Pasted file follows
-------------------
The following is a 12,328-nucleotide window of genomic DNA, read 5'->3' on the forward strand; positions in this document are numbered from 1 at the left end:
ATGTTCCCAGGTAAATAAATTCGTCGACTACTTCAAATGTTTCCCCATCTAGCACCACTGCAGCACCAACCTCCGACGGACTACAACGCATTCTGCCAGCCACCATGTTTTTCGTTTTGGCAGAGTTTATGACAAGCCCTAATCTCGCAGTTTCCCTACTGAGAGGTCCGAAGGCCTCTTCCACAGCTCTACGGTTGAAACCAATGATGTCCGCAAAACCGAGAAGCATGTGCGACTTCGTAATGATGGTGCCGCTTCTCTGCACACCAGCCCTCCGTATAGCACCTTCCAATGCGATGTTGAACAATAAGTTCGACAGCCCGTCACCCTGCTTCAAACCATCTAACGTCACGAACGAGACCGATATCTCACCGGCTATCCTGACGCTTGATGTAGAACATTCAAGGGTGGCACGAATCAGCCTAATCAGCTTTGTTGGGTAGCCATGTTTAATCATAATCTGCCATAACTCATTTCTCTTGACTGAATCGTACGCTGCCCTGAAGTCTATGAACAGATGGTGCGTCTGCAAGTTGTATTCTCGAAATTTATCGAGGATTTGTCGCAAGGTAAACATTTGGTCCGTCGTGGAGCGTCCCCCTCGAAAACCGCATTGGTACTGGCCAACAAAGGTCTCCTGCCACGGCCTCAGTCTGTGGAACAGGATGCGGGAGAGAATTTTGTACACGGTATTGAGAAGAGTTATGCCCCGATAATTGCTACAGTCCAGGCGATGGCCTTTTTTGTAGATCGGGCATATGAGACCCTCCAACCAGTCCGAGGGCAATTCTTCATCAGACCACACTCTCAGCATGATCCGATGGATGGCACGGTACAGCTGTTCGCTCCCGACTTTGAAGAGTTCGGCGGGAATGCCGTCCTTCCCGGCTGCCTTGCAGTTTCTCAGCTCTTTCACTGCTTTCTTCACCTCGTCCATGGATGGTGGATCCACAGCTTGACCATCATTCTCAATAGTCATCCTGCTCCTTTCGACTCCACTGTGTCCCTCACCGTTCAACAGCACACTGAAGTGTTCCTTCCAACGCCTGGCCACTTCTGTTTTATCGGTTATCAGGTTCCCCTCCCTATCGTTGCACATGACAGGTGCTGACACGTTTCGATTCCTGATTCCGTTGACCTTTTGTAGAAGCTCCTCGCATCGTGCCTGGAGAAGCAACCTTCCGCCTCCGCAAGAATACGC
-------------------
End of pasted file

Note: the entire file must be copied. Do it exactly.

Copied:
The following is a 12,328-nucleotide window of genomic DNA, read 5'->3' on the forward strand; positions in this document are numbered from 1 at the left end:
ATGTTCCCAGGTAAATAAATTCGTCGACTACTTCAAATGTTTCCCCATCTAGCACCACTGCAGCACCAACCTCCGACGGACTACAACGCATTCTGCCAGCCACCATGTTTTTCGTTTTGGCAGAGTTTATGACAAGCCCTAATCTCGCAGTTTCCCTACTGAGAGGTCCGAAGGCCTCTTCCACAGCTCTACGGTTGAAACCAATGATGTCCGCAAAACCGAGAAGCATGTGCGACTTCGTAATGATGGTGCCGCTTCTCTGCACACCAGCCCTCCGTATAGCACCTTCCAATGCGATGTTGAACAATAAGTTCGACAGCCCGTCACCCTGCTTCAAACCATCTAACGTCACGAACGAGACCGATATCTCACCGGCTATCCTGACGCTTGATGTAGAACATTCAAGGGTGGCACGAATCAGCCTAATCAGCTTTGTTGGGTAGCCATGTTTAATCATAATCTGCCATAACTCATTTCTCTTGACTGAATCGTACGCTGCCCTGAAGTCTATGAACAGATGGTGCGTCTGCAAGTTGTATTCTCGAAATTTATCGAGGATTTGTCGCAAGGTAAACATTTGGTCCGTCGTGGAGCGTCCCCCTCGAAAACCGCATTGGTACTGGCCAACAAAGGTCTCCTGCCACGGCCTCAGTCTGTGGAACAGGATGCGGGAGAGAATTTTGTACACGGTATTGAGAAGAGTTATGCCCCGATAATTGCTACAGTCCAGGCGATGGCCTTTTTTGTAGATCGGGCATATGAGACCCTCCAACCAGTCCGAGGGCAATTCTTCATCAGACCACACTCTCAGCATGATCCGATGGATGGCACGGTACAGCTGTTCGCTCCCGACTTTGAAGAGTTCGGCGGGAATGCCGTCCTTCCCGGCTGCCTTGCAGTTTCTCAGCTCTTTCACTGCTTTCTTCACCTCGTCCATGGATGGTGGATCCACAGCTTGACCATCATTCTCAATAGTCATCCTGCTCCTTTCGACTCCACTGTGTCCCTCACCGTTCAACAGCACACTGAAGTGTTCCTTCCAACGCCTGGCCACTTCTGTTTTATCGGTTATCAGGTTCCCCTCCCTATCGTTGCACATGACAGGTGCTGACACGTTTCGATTCCTGATTCCGTTGACCTTTTGTAGAAGCTCCTCGCATCGTGCCTGGAGAAGCAACCTTCCGCCTCCGCAAGAATACGC